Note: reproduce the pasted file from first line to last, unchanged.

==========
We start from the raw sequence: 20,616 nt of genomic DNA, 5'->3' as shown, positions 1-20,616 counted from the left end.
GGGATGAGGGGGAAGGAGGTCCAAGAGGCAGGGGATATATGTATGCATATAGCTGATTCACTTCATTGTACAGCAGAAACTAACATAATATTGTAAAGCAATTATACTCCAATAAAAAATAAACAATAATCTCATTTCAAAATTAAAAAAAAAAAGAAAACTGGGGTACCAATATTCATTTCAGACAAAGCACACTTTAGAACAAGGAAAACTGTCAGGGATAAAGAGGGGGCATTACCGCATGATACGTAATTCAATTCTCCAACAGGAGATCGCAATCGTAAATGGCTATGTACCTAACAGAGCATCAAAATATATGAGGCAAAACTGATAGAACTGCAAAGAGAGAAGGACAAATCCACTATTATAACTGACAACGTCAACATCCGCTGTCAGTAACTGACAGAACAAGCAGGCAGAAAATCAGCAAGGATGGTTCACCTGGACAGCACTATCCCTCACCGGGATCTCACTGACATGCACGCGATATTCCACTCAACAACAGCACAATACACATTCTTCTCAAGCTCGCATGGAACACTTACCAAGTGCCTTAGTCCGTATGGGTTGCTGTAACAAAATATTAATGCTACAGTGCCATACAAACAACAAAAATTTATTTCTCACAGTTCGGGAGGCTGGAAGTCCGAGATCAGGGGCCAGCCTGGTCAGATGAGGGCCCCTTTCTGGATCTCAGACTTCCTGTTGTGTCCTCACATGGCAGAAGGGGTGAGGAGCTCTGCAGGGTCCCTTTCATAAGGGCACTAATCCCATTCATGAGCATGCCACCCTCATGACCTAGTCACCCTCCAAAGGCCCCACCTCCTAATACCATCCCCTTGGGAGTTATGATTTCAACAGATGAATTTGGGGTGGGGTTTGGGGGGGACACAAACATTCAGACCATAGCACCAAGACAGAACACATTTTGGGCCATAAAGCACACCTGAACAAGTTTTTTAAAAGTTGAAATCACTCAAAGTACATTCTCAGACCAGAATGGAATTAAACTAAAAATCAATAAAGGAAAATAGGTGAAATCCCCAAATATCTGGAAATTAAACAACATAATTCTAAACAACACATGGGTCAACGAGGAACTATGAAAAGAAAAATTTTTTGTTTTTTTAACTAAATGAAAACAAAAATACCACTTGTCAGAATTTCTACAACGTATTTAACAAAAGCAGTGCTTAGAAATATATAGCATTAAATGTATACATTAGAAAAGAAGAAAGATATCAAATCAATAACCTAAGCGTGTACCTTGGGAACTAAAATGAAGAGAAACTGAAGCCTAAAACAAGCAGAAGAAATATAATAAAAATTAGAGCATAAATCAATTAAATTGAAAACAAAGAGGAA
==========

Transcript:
We start from the raw sequence: 20,616 nt of genomic DNA, 5'->3' as shown, positions 1-20,616 counted from the left end.
GGGATGAGGGGGAAGGAGGTCCAAGAGGCAGGGGATATATGTATGCATATAGCTGATTCACTTCATTGTACAGCAGAAACTAACATAATATTGTAAAGCAATTATACTCCAATAAAAAATAAACAATAATCTCATTTCAAAATTAAAAAAAAAAAGAAAACTGGGGTACCAATATTCATTTCAGACAAAGCACACTTTAGAACAAGGAAAACTGTCAGGGATAAAGAGGGGGCATTACCGCATGATACGTAATTCAATTCTCCAACAGGAGATCGCAATCGTAAATGGCTATGTACCTAACAGAGCATCAAAATATATGAGGCAAAACTGATAGAACTGCAAAGAGAGAAGGACAAATCCACTATTATAACTGACAACGTCAACATCCGCTGTCAGTAACTGACAGAACAAGCAGGCAGAAAATCAGCAAGGATGGTTCACCTGGACAGCACTATCCCTCACCGGGATCTCACTGACATGCACGCGATATTCCACTCAACAACAGCACAATACACATTCTTCTCAAGCTCGCATGGAACACTTACCAAGTGCCTTAGTCCGTATGGGTTGCTGTAACAAAATATTAATGCTACAGTGCCATACAAACAACAAAAATTTATTTCTCACAGTTCGGGAGGCTGGAAGTCCGAGATCAGGGGCCAGCCTGGTCAGATGAGGGCCCCTTTCTGGATCTCAGACTTCCTGTTGTGTCCTCACATGGCAGAAGGGGTGAGGAGCTCTGCAGGGTCCCTTTCATAAGGGCACTAATCCCATTCATGAGCATGCCACCCTCATGACCTAGTCACCCTCCAAAGGCCCCACCTCCTAATACCATCCCCTTGGGAGTTATGATTTCAACAGATGAATTTGGGGTGGGGTTTGGGGGGGACACAAACATTCAGACCATAGCACCAAGACAGAACACATTTTGGGCCATAAAGCACACCTGAACAAGTTTTTTAAAAGTTGAAATCACTCAAAGTACATTCTCAGACCAGAATGGAATTAAACTAAAAATCAATAAAGGAAAATAGGTGAAATCCCCAAATATCTGGAAATTAAACAACATAATTCTAAACAACACATGGGTCAACGAGGAACTATGAAAAGAAAAATTTTTTGTTTTTTTAACTAAATGAAAACAAAAATACCACTTGTCAGAATTTCTACAACGTATTTAACAAAAGCAGTGCTTAGAAATATATAGCATTAAATGTATACATTAGAAAAGAAGAAAGATATCAAATCAATAACCTAAGCGTGTACCTTGGGAACTAAAATGAAGAGAAACTGAAGCCTAAAACAAGCAGAAGAAATATAATAAAAATTAGAGCATAAATCAATTAAATTGAAAACAAAGAGGAA